It’s time to make some serious New Year resolutions and what better one to make than to review your organisation’s communications policy. After all, the changing ways we are sending email, browsing the Internet and interacting with social media websites such as Twitter, LinkedIn and Facebook whilst at work still provide potential risk hot spots for the organisation.
Just this month, a survey conducted by the Yorkshire Post has revealed a rising number of work place disciplinary hearings across Yorkshire. Hundreds of staff at local councils, hospitals and schools have been investigated and in some cases sacked for misusing the Internet at work. Many got into trouble for using social networking sites and for posting abusive messages while others resigned or were dismissed for viewing pornography.
At a time when the public sector is under increased scrutiny to perform well these kinds of disciplinary hearings don’t look good for top managers. But private companies are also facing similar problems with staff bringing their corporate reputations into disrepute. Indeed, even top law firms have slipped up in the past – remember Claire Swires at Norton Rose?
So, here’s some top points to consider when writing your communications policy
Reviewing your communications policy
2. State that non-compliance of your communications policy can lead to disciplinary action and/or termination of contract. It must be legally incorporated into the terms and conditions of employment (or contractor/consultant contract) and can be referred to in a staff handbook, IT policy, new joiner’s manual, etc.
3. Bring the policy to the attention of every worker who has access to your systems. Make it clear that workers must never send or store emails or attachments that are obscene, indecent, sexist, racist, defamatory, abusive, in breach of copyright, compromises data protection, or is otherwise inappropriate. Highlight other legal and regulatory issues in your training
4. Specify that workers should treat emails as having the same legal authority as signed letters on headed paper
5. Lay down procedures for contracting by email (or IM – instant messaging), including specifying which level of employees are authorised to enter into such contracts on behalf of the organisation.
6. Stipulate that the processing of personal data must comply with the organisation’s privacy/data protection policy.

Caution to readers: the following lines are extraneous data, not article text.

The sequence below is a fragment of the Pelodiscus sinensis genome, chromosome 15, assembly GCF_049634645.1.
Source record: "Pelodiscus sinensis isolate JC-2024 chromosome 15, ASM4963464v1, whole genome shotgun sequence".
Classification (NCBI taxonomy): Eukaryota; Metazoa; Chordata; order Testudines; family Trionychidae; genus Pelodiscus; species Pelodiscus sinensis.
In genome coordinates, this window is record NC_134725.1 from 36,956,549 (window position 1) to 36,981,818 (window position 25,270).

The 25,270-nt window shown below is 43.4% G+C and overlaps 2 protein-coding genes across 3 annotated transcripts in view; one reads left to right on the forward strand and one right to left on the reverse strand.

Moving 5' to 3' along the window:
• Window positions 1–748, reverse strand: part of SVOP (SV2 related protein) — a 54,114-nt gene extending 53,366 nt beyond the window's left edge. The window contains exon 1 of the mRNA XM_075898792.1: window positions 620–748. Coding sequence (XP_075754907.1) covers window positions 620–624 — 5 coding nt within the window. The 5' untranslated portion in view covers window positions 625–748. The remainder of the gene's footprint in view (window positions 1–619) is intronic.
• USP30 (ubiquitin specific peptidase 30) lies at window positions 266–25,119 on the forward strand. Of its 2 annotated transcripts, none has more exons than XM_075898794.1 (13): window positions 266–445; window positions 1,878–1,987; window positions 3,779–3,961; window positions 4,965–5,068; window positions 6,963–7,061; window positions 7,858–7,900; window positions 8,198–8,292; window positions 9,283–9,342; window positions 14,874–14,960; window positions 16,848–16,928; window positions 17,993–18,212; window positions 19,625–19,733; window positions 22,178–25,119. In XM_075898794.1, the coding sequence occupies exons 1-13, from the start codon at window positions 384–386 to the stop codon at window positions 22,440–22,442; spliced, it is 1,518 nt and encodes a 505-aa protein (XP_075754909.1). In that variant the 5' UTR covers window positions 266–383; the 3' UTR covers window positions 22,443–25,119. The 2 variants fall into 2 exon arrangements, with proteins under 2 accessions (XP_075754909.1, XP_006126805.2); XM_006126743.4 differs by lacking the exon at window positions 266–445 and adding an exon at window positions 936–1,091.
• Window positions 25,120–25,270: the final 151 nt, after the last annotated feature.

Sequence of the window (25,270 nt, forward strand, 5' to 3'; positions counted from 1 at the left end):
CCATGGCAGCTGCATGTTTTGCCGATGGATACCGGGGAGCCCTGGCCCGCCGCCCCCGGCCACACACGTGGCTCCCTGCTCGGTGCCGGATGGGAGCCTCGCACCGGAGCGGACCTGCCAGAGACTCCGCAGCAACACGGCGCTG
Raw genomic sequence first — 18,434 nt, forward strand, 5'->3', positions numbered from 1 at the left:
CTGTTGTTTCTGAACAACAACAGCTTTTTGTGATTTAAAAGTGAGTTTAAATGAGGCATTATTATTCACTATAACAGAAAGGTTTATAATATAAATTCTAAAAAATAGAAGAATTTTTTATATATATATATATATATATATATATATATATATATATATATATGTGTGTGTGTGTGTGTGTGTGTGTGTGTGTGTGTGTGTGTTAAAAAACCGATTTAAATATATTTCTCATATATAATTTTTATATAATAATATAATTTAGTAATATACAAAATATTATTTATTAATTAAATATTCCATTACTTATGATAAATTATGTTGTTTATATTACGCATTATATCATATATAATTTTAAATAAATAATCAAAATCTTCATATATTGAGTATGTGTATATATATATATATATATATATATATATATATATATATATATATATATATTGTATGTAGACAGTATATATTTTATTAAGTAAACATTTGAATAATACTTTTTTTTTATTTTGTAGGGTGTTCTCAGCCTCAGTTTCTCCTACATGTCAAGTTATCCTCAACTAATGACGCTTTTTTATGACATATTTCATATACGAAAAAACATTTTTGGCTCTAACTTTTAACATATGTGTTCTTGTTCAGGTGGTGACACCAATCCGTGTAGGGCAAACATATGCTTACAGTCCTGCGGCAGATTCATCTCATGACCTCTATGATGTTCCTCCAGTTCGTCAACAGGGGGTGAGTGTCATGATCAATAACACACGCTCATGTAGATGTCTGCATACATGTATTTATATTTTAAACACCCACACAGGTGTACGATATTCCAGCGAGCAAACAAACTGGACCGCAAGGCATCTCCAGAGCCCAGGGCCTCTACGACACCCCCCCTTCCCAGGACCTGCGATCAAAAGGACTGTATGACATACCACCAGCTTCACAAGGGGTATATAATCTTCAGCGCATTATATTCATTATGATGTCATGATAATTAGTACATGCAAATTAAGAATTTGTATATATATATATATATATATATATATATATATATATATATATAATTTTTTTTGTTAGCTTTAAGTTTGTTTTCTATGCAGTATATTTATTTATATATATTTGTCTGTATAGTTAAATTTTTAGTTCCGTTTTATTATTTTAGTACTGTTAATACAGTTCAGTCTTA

7. State whether workers are permitted to use the organisation’s email accounts to send and receive personal email. Organisations that allow employees to use the organisation’s email account for personal use must also inform workers of any relevant restrictions on use
8. Inform workers not to open attachments to email messages from unknown senders without first having them scanned for viruses. Organisations should consider deploying an automatic checking system for viruses, worms, bots and other malware, and inform workers accordingly to help reduce infection and spread of infection
9. Contain a warning that strictly confidential emails should not be send via the Internet without the recipient’s prior consent unless encrypted.
10. Discourage personal advertising by email (or IM) or sending messages for missing items and other trivial administrative matters unless genuinely urgent (workers should be encouraged to use bulleting boards instead, for example via the Intranet/Extranet.
11. Refer to the procedures that are in place for dealing with disputes and complaints in relation to email and IM
12. State that employees must not discuss any aspects of the organisation’s business (e.g. on the Internet or in newsgroups) unless part of the employees job description;
13. Inform workers that the organisation reserves the right to monitor worker Internet use. Monitoring must be carried out in accordance with Data Protection and The Lawful Business Practice Regulations. Internet browsing should be monitored regularly, log reviewed, and filtering put in place to stop accessing inappropriate or illegal material;
14. Where personal Internet browsing is allowed, to specify the limits of use (e.g. during specific periods, such as in their lunch time);
15. Discourage the practice of downloading material which is unnecessary for business purposes;
16. Refer to the procedure for resolving complaints / disputes over Internet use;
17. Encourage workers only to go online when necessary;
18. Make sure to scan downloads or transmitted materials to/from the Internet. Install firewalls and any other software for workers to check files and attachments for viruses, and give them training.
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